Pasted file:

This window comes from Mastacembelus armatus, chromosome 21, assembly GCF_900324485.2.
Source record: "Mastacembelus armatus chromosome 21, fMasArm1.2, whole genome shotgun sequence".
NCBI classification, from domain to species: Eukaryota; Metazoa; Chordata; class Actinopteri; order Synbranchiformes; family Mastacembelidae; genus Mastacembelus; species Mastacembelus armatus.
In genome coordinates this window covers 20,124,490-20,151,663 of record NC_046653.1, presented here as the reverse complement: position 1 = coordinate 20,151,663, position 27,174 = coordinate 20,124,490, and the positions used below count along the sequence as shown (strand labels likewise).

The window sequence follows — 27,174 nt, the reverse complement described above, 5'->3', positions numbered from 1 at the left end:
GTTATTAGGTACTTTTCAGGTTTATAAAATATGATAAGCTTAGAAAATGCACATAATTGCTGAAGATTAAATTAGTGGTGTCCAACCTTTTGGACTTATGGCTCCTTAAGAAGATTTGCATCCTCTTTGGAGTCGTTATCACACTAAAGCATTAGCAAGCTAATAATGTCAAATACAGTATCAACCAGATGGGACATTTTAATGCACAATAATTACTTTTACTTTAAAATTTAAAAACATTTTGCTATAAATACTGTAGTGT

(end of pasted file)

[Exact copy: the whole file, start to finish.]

This window comes from Mastacembelus armatus, chromosome 21, assembly GCF_900324485.2.
Source record: "Mastacembelus armatus chromosome 21, fMasArm1.2, whole genome shotgun sequence".
NCBI classification, from domain to species: Eukaryota; Metazoa; Chordata; class Actinopteri; order Synbranchiformes; family Mastacembelidae; genus Mastacembelus; species Mastacembelus armatus.
In genome coordinates this window covers 20,124,490-20,151,663 of record NC_046653.1, presented here as the reverse complement: position 1 = coordinate 20,151,663, position 27,174 = coordinate 20,124,490, and the positions used below count along the sequence as shown (strand labels likewise).

The window sequence follows — 27,174 nt, the reverse complement described above, 5'->3', positions numbered from 1 at the left end:
GTTATTAGGTACTTTTCAGGTTTATAAAATATGATAAGCTTAGAAAATGCACATAATTGCTGAAGATTAAATTAGTGGTGTCCAACCTTTTGGACTTATGGCTCCTTAAGAAGATTTGCATCCTCTTTGGAGTCGTTATCACACTAAAGCATTAGCAAGCTAATAATGTCAAATACAGTATCAACCAGATGGGACATTTTAATGCACAATAATTACTTTTACTTTAAAATTTAAAAACATTTTGCTATAAATACTGTAGTGT